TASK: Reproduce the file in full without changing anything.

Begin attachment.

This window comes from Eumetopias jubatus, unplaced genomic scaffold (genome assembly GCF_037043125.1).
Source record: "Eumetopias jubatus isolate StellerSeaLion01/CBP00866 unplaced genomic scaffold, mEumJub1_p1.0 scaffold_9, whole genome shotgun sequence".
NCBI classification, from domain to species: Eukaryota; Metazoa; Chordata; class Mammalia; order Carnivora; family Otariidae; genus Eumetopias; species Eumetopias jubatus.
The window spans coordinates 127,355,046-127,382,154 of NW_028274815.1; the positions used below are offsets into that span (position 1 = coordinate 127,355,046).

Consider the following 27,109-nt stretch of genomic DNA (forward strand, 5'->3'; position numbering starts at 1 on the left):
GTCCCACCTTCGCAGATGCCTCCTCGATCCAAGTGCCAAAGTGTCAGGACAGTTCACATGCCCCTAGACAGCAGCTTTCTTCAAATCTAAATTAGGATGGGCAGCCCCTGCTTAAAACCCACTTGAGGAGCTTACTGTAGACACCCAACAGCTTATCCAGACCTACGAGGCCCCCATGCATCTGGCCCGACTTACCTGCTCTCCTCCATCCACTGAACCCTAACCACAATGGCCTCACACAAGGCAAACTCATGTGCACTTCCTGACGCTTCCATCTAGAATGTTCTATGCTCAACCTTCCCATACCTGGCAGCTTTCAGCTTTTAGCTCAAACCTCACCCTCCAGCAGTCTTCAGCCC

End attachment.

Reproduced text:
This window comes from Eumetopias jubatus, unplaced genomic scaffold (genome assembly GCF_037043125.1).
Source record: "Eumetopias jubatus isolate StellerSeaLion01/CBP00866 unplaced genomic scaffold, mEumJub1_p1.0 scaffold_9, whole genome shotgun sequence".
NCBI classification, from domain to species: Eukaryota; Metazoa; Chordata; class Mammalia; order Carnivora; family Otariidae; genus Eumetopias; species Eumetopias jubatus.
The window spans coordinates 127,355,046-127,382,154 of NW_028274815.1; the positions used below are offsets into that span (position 1 = coordinate 127,355,046).

Consider the following 27,109-nt stretch of genomic DNA (forward strand, 5'->3'; position numbering starts at 1 on the left):
GTCCCACCTTCGCAGATGCCTCCTCGATCCAAGTGCCAAAGTGTCAGGACAGTTCACATGCCCCTAGACAGCAGCTTTCTTCAAATCTAAATTAGGATGGGCAGCCCCTGCTTAAAACCCACTTGAGGAGCTTACTGTAGACACCCAACAGCTTATCCAGACCTACGAGGCCCCCATGCATCTGGCCCGACTTACCTGCTCTCCTCCATCCACTGAACCCTAACCACAATGGCCTCACACAAGGCAAACTCATGTGCACTTCCTGACGCTTCCATCTAGAATGTTCTATGCTCAACCTTCCCATACCTGGCAGCTTTCAGCTTTTAGCTCAAACCTCACCCTCCAGCAGTCTTCAGCCC